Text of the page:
The yield strength Re is a material characteristic value and is determined using tensile testing (e.g. ISO 6892 standard series for metallic materials or ISO 527 standard series for plastics and composites). The yield strength Re denotes the stress during a tensile test up to which a material can be elastically deformed. The yield strength is specified in MPa (megapascal) or N/mm².
The upper yield point designates the stress up to which no permanent plastic deformation occurs in a material under tensile loading. The material does undergo deformation, however after withdrawal of the tensile stress it returns to its original form. If the upper yield point is exceeded, the plastic or permanent deformation begins; in tensile testing the specimen is irreversibly elongated.
The yield strength Re and tensile strength Rm values can be used to calculate the yield strength ratio:
Re / Rm
The yield strength ratio is a measurement of strain hardening up to the tensile strength. The yield strength ratio thus indicates how much tensile stress margin is available in a design/construction until the failure of the material clearly sets in.
Often, the yield point of materials is not pronounced and therefore cannot be clearly determined in the tensile test.
The highest stress value before its significant first drop is designated as the upper yield strength ReH. At this point the material undergoes plastic deformation. If the yield strength is very pronounced, the material begins to flow, whereby the stress decreases slightly, but the elongation continues to increase. The lowest tensile stress during flow corresponds to the lower yield strength ReL. This effect occurs exclusively on steel with little or no alloy.
The upper yield strength is the highest tensile stress before flow and is defined by the metals tensile standard ISO 6892-1 as follows: After reaching the stress maximum, there must be a stress reduction of at least 0.5% and a subsequent flow of at least 0.05% without the tensile stress exceeding the upper yield strength again.
The lower yield strength ReL is the lowest stress value in the flow range of the material following the upper yield strength ReH, whereby transient oscillation occurrences (e.g. due to a change in force) may not be taken into account.
In a case where the upper yield strength is not recognized (the reduction in force is less than 0.5%) or yielding occurs at a fairly constant force over a larger range, this stress value is generally referred to as just yield strength Re.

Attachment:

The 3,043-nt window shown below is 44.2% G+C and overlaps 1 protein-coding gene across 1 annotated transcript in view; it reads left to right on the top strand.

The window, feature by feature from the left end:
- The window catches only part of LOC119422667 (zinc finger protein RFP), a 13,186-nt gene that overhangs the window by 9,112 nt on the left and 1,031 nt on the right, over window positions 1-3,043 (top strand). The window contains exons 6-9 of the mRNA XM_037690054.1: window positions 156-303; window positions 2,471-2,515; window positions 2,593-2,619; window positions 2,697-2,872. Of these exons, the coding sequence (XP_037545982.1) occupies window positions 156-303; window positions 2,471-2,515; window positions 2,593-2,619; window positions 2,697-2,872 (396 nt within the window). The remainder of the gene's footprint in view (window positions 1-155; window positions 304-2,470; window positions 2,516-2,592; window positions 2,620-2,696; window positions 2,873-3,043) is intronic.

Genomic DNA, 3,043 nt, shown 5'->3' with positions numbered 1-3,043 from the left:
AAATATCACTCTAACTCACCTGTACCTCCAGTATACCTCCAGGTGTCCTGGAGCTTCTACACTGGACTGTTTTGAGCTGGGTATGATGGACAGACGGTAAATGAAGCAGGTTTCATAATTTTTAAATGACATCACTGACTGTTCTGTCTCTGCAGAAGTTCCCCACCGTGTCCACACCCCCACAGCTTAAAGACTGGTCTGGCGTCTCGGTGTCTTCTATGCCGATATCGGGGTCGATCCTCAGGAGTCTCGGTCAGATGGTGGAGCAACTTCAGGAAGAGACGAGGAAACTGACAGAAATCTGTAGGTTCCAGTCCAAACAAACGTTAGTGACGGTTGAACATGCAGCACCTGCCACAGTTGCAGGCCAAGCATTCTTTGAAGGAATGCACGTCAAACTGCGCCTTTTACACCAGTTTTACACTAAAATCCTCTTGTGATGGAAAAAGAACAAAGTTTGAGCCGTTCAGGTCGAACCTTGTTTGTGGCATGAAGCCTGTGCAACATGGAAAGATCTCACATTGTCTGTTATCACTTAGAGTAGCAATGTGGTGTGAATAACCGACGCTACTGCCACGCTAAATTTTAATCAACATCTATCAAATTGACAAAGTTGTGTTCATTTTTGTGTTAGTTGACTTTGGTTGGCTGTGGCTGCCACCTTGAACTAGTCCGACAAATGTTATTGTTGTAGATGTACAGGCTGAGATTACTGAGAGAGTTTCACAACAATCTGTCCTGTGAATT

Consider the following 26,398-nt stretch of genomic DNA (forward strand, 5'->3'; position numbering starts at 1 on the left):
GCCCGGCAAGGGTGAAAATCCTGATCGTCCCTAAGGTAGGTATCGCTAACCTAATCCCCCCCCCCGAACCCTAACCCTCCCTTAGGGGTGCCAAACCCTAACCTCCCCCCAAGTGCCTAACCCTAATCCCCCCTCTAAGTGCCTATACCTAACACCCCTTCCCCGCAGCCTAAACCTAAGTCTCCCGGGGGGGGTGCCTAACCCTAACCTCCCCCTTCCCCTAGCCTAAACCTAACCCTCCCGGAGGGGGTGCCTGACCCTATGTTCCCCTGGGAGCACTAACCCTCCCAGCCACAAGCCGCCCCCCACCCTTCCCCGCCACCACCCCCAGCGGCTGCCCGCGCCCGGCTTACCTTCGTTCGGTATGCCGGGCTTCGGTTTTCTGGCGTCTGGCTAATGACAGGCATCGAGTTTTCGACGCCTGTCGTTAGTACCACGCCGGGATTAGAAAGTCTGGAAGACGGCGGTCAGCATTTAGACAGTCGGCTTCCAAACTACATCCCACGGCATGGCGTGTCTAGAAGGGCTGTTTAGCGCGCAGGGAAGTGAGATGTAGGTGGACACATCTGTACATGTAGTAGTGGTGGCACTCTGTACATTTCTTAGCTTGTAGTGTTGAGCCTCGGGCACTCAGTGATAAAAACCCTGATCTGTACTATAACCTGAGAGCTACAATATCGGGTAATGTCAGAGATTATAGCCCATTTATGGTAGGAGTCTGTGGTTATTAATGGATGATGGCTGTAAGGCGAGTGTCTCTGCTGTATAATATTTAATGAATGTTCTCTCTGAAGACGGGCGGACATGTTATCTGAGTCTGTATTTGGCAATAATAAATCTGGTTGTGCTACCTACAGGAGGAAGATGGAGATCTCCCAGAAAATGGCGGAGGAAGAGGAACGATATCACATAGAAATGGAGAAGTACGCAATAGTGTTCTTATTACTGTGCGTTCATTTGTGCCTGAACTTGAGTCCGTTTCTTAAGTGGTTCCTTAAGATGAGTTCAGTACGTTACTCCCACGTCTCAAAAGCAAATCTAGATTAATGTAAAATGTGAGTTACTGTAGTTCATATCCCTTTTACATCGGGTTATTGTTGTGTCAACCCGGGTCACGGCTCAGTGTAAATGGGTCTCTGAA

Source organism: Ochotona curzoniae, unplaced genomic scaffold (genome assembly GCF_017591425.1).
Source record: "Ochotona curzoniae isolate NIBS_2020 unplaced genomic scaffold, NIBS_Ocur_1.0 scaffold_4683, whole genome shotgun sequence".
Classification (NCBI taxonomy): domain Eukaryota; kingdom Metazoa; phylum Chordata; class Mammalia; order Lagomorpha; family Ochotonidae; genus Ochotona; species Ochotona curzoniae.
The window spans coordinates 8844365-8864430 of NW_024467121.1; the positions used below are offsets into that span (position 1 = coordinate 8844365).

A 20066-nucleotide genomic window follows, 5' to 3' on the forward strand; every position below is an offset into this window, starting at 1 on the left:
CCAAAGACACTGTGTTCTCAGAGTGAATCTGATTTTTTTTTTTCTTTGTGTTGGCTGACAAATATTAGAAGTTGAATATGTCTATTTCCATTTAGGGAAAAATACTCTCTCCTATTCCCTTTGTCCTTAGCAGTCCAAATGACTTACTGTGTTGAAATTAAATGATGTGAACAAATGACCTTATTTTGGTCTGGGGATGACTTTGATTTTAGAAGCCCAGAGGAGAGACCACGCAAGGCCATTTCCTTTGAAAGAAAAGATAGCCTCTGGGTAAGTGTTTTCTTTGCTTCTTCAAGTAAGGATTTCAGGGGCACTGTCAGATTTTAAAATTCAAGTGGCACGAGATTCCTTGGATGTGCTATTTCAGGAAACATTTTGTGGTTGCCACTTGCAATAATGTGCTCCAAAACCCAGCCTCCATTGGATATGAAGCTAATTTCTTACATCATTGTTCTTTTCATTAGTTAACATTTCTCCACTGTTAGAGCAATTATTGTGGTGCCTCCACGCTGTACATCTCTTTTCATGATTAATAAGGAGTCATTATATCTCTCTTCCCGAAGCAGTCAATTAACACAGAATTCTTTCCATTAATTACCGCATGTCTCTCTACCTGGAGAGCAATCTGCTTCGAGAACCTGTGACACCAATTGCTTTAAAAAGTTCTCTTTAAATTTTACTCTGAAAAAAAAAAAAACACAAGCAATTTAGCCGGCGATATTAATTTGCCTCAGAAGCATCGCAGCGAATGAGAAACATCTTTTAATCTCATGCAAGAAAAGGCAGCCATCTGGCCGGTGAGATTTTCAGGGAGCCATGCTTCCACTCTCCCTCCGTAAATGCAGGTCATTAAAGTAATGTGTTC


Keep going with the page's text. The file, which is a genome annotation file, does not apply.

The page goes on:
The minimum yield strength is, on one hand, the value for the minimum yield strength which is stably reached or exceeded for a specific material with the appropriate heat treatment. On the other hand, it is a maximum tensile stress value which must be taken as a basis for the design of components and supporting structures so that permanent deformation in the intended use of the components and supporting structures can be safely avoided.
For the material supplier, the minimum yield strength therefore becomes the minimum value that must be achieved, and for the material user the maximum value that must not be exceeded during design.
The yield point indicates the end of the elastic behavior of the material and the start of the plastic behavior. This means that if the yield point is exceeded, the material is irreversibly, or in other words permanently, plastically deformed.
As a rule, components and constructions can no longer be used safely if the yield point is exceeded even locally or partially.
The offset yield is an arbitrary point on the stress-strain curve. It is mainly used for materials that do not have a pronounced yield strength. With a continuous transition between the material’s elastic and plastic range, the yield strength cannot be clearly defined. Often an offset yield of 0.2% is used.
The offset yield Rp0.2 is the tensile stress in a uniaxial tensile test, at which the plastic elongation corresponds to a percentage of 0.2% of the extensometer gauge length. Based on the initial length, the specimen was elongated by 0.2% in the plastic range.
Cold-rolled or cold formed materials do not have a pronounced yield point. Generally for these materials an offset yield of 0.2 % (Rp0,2) is determined and specified. This 0.2 % offset yield can always be clearly determined from the stress-strain diagram (which is not always the case for an upper yield point).